By Holly Glen Gearhart
Nothing brings me out of the doldrums of a Pacific Northwest winter than looking forward to the color of a garden in the spring, and on. Flowers are not my specialty but when I do plan this year’s garden I plan to do something a little differently.
For me, what works best are container flowers because I don’t have a way to start seeds inside during winter. I turn to the professionals for a little help.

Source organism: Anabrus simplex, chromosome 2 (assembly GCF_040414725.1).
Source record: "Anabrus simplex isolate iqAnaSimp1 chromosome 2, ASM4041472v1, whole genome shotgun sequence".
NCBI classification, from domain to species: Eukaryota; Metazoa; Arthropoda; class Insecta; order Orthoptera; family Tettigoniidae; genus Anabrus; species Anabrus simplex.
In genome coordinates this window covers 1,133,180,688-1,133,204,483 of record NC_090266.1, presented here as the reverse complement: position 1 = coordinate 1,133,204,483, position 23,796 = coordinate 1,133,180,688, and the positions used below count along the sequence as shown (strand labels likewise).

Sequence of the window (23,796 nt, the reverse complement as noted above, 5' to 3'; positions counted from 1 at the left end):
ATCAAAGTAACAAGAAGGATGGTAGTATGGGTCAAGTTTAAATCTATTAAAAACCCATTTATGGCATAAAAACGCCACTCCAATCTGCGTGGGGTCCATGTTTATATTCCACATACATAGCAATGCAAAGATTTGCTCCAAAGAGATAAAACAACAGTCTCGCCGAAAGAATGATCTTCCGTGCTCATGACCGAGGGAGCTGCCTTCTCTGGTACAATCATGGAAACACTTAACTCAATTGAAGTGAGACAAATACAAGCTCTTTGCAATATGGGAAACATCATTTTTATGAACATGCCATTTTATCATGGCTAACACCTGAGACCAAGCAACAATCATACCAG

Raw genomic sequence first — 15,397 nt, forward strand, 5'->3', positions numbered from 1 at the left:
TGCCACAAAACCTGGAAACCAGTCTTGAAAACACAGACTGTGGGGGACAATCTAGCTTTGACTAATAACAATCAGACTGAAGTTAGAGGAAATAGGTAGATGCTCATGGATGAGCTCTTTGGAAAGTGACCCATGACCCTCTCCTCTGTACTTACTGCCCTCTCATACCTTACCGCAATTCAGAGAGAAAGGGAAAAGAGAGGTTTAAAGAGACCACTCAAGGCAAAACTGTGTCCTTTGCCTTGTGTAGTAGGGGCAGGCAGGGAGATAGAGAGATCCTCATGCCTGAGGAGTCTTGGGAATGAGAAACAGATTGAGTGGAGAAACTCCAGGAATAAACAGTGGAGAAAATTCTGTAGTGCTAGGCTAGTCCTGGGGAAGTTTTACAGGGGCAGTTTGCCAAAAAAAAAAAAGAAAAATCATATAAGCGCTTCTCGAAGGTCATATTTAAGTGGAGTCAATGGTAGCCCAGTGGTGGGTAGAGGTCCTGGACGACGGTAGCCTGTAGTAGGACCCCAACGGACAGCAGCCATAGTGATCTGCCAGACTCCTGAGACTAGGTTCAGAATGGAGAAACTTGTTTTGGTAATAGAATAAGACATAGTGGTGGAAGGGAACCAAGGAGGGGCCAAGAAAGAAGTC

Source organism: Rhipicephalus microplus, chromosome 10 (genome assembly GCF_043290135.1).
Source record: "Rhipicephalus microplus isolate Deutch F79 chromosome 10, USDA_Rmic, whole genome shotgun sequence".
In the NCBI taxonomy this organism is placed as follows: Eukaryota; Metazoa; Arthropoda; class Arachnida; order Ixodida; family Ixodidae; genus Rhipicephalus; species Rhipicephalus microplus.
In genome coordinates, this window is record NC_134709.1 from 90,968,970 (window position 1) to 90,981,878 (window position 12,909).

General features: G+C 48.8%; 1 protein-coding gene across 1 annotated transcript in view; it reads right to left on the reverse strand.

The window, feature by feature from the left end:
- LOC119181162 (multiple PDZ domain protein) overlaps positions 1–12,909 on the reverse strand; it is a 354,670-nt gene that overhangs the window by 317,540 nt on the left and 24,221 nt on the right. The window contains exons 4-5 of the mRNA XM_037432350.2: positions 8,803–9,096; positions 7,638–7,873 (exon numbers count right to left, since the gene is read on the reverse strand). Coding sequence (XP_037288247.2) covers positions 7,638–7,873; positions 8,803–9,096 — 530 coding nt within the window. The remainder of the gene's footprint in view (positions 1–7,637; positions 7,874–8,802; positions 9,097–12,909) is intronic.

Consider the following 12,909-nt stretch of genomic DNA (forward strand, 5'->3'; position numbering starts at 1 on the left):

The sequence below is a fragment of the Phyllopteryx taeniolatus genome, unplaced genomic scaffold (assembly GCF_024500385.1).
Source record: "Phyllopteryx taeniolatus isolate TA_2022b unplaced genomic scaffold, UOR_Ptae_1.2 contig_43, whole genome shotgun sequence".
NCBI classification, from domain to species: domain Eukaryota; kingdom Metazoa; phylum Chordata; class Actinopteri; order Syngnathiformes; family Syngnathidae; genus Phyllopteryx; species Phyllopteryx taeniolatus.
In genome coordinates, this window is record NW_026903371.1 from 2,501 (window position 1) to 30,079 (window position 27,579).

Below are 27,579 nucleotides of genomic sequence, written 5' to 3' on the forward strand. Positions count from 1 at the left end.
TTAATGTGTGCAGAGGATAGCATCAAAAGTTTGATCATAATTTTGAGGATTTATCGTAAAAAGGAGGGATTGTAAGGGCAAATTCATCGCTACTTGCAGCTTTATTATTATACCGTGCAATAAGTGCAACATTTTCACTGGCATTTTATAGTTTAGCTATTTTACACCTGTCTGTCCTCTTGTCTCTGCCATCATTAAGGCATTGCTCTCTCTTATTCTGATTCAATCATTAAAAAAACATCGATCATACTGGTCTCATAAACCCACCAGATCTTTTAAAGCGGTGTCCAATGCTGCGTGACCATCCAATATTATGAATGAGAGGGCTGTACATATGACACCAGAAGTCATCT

This year, I decided to go with something that not only would spread throughout the garden but would serve to attract a little wildlife to it. For this I chose pink cestrum, which not only attracts hummingbirds to the garden, it also gives off an early evening fragrance akin to my childhood favorite, jasmine. I grew up along the Gulf Coast where Texas and Louisiana gardens were fragrant all summer with a mixture of jasmine and magnolia.
The cestrum can take some abuse but should be well watered and tended in the summer. It is a hardy grower in our climate, blooming from spring into late fall, and reaching as much as five to eight feet tall.